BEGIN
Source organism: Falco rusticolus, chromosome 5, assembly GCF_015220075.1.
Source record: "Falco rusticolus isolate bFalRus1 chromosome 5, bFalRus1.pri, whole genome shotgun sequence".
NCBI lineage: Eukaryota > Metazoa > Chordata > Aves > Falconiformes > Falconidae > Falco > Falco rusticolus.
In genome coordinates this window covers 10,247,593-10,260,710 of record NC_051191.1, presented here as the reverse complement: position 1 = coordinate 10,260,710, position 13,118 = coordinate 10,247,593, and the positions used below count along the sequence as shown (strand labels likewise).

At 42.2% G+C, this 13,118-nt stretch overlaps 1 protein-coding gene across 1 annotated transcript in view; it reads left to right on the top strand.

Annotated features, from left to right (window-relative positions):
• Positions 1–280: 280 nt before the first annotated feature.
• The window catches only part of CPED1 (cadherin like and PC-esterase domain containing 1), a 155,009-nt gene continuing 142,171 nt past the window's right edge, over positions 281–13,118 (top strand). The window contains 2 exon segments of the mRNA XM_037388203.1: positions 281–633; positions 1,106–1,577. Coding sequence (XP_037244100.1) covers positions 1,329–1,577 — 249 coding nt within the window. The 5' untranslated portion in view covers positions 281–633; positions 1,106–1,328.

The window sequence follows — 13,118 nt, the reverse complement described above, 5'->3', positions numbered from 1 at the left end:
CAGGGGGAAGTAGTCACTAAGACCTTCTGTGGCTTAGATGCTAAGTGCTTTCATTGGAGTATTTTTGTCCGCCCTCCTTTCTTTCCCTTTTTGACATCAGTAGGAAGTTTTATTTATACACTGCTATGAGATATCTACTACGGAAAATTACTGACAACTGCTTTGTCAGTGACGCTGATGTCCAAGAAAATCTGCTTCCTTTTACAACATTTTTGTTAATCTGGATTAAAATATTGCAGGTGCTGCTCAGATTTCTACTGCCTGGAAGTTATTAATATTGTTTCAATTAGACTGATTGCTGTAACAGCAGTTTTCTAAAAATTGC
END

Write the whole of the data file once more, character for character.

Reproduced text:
Source organism: Falco rusticolus, chromosome 5, assembly GCF_015220075.1.
Source record: "Falco rusticolus isolate bFalRus1 chromosome 5, bFalRus1.pri, whole genome shotgun sequence".
NCBI lineage: Eukaryota > Metazoa > Chordata > Aves > Falconiformes > Falconidae > Falco > Falco rusticolus.
In genome coordinates this window covers 10,247,593-10,260,710 of record NC_051191.1, presented here as the reverse complement: position 1 = coordinate 10,260,710, position 13,118 = coordinate 10,247,593, and the positions used below count along the sequence as shown (strand labels likewise).

At 42.2% G+C, this 13,118-nt stretch overlaps 1 protein-coding gene across 1 annotated transcript in view; it reads left to right on the top strand.

Annotated features, from left to right (window-relative positions):
• Positions 1–280: 280 nt before the first annotated feature.
• The window catches only part of CPED1 (cadherin like and PC-esterase domain containing 1), a 155,009-nt gene continuing 142,171 nt past the window's right edge, over positions 281–13,118 (top strand). The window contains 2 exon segments of the mRNA XM_037388203.1: positions 281–633; positions 1,106–1,577. Coding sequence (XP_037244100.1) covers positions 1,329–1,577 — 249 coding nt within the window. The 5' untranslated portion in view covers positions 281–633; positions 1,106–1,328.

The window sequence follows — 13,118 nt, the reverse complement described above, 5'->3', positions numbered from 1 at the left end:
CAGGGGGAAGTAGTCACTAAGACCTTCTGTGGCTTAGATGCTAAGTGCTTTCATTGGAGTATTTTTGTCCGCCCTCCTTTCTTTCCCTTTTTGACATCAGTAGGAAGTTTTATTTATACACTGCTATGAGATATCTACTACGGAAAATTACTGACAACTGCTTTGTCAGTGACGCTGATGTCCAAGAAAATCTGCTTCCTTTTACAACATTTTTGTTAATCTGGATTAAAATATTGCAGGTGCTGCTCAGATTTCTACTGCCTGGAAGTTATTAATATTGTTTCAATTAGACTGATTGCTGTAACAGCAGTTTTCTAAAAATTGC